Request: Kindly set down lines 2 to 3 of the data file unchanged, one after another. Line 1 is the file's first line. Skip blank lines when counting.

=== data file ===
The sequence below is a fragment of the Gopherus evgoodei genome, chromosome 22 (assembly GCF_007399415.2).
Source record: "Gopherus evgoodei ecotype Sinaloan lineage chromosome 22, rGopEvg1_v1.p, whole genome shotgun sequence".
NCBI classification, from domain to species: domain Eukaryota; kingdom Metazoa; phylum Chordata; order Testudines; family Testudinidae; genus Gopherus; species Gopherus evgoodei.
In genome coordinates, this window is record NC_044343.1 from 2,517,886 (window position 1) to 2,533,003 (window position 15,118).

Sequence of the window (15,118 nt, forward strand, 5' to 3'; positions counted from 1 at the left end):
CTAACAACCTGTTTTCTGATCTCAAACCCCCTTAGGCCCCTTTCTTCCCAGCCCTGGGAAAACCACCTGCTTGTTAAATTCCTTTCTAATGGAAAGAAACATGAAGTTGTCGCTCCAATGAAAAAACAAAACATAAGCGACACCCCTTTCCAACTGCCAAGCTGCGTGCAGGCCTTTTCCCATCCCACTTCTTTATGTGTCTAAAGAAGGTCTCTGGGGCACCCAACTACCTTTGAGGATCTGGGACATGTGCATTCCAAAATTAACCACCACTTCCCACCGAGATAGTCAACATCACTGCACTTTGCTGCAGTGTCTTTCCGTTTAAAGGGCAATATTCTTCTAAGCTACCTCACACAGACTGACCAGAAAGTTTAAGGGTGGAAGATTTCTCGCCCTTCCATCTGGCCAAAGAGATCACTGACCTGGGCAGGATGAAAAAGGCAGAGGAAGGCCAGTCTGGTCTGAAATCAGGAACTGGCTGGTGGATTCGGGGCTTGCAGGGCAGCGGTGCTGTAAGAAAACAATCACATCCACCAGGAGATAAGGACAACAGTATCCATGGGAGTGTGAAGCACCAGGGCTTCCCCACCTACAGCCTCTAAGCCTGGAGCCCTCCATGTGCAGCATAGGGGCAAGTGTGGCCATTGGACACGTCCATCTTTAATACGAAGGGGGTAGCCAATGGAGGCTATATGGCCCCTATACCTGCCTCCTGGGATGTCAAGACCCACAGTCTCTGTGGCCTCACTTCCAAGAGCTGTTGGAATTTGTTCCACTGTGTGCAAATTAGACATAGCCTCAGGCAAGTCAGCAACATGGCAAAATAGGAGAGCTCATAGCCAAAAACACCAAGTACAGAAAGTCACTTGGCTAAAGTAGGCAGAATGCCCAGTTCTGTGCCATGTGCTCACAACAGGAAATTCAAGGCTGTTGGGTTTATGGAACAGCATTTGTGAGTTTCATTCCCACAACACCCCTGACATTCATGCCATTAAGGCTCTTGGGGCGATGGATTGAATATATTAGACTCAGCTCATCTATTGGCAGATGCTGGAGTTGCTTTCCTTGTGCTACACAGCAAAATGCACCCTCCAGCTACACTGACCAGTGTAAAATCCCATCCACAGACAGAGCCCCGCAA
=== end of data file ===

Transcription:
Source record: "Gopherus evgoodei ecotype Sinaloan lineage chromosome 22, rGopEvg1_v1.p, whole genome shotgun sequence".
NCBI classification, from domain to species: domain Eukaryota; kingdom Metazoa; phylum Chordata; order Testudines; family Testudinidae; genus Gopherus; species Gopherus evgoodei.